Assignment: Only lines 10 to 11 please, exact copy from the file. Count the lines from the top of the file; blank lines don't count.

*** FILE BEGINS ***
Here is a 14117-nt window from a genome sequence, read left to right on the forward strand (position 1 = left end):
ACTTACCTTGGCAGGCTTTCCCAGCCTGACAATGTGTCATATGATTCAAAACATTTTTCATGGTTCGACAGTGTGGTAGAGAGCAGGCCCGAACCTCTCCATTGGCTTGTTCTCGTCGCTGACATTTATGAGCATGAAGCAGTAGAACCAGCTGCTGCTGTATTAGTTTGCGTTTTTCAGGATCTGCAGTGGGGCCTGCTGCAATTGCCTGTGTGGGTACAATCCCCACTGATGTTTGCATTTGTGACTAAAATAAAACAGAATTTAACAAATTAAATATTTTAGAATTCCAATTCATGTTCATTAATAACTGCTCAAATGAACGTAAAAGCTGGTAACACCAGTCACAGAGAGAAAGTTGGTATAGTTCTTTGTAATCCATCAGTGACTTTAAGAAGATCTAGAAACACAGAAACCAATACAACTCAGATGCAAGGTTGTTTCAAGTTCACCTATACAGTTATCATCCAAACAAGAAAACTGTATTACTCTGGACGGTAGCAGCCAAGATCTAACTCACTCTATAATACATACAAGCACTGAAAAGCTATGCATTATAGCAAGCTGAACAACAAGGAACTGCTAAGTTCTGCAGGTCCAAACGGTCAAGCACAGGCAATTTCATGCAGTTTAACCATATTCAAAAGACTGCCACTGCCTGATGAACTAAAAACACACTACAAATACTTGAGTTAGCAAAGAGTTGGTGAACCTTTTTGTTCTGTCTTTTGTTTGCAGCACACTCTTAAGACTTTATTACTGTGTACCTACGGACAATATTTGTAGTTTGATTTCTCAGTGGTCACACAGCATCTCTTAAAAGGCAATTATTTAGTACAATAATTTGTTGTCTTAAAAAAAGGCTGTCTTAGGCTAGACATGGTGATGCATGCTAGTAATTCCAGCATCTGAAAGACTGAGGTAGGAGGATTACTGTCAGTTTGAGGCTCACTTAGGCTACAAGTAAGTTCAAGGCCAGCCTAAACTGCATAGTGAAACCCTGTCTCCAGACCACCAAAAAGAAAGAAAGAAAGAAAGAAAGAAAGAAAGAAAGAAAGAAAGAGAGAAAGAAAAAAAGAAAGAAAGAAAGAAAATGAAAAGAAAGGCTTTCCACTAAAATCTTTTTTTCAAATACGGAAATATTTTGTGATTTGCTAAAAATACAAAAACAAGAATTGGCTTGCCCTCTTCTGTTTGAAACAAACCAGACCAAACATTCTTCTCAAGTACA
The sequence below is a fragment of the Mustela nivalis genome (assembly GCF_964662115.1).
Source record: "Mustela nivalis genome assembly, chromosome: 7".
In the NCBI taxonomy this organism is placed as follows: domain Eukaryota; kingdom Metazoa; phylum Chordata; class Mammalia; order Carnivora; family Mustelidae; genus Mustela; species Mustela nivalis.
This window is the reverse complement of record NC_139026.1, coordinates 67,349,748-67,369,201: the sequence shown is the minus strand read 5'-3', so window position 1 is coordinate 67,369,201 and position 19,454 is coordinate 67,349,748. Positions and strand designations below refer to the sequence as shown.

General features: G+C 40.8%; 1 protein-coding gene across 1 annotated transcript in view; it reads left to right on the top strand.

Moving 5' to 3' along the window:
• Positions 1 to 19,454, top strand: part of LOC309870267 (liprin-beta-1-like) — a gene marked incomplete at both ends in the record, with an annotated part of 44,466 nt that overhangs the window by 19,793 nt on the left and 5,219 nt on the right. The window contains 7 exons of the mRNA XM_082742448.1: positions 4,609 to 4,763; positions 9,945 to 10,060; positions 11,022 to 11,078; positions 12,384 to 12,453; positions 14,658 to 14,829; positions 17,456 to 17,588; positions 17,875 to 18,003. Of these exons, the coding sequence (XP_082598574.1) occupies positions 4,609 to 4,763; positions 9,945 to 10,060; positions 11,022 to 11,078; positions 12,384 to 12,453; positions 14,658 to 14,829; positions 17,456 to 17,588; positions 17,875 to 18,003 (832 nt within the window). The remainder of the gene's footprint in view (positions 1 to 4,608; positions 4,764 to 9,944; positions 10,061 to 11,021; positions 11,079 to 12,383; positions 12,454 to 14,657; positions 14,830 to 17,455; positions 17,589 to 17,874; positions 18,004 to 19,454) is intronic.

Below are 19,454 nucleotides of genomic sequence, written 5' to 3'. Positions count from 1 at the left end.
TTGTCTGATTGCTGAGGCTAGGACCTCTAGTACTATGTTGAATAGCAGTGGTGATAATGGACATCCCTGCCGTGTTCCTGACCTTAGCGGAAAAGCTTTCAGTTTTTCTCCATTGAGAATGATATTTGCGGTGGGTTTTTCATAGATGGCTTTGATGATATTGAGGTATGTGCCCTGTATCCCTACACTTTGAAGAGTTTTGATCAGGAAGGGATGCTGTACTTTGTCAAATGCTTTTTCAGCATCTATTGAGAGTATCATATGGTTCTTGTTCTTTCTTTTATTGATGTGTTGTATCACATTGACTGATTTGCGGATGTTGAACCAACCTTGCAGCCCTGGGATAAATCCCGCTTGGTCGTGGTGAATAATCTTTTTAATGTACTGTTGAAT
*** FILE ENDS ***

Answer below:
Below are 19,454 nucleotides of genomic sequence, written 5' to 3'. Positions count from 1 at the left end.
TTGTCTGATTGCTGAGGCTAGGACCTCTAGTACTATGTTGAATAGCAGTGGTGATAATGGACATCCCTGCCGTGTTCCTGACCTTAGCGGAAAAGCTTTCAGTTTTTCTCCATTGAGAATGATATTTGCGGTGGGTTTTTCATAGATGGCTTTGATGATATTGAGGTATGTGCCCTGTATCCCTACACTTTGAAGAGTTTTGATCAGGAAGGGATGCTGTACTTTGTCAAATGCTTTTTCAGCATCTATTGAGAGTATCATATGGTTCTTGTTCTTTCTTTTATTGATGTGTTGTATCACATTGACTGATTTGCGGATGTTGAACCAACCTTGCAGCCCTGGGATAAATCCCGCTTGGTCGTGGTGAATAATCTTTTTAATGTACTGTTGAAT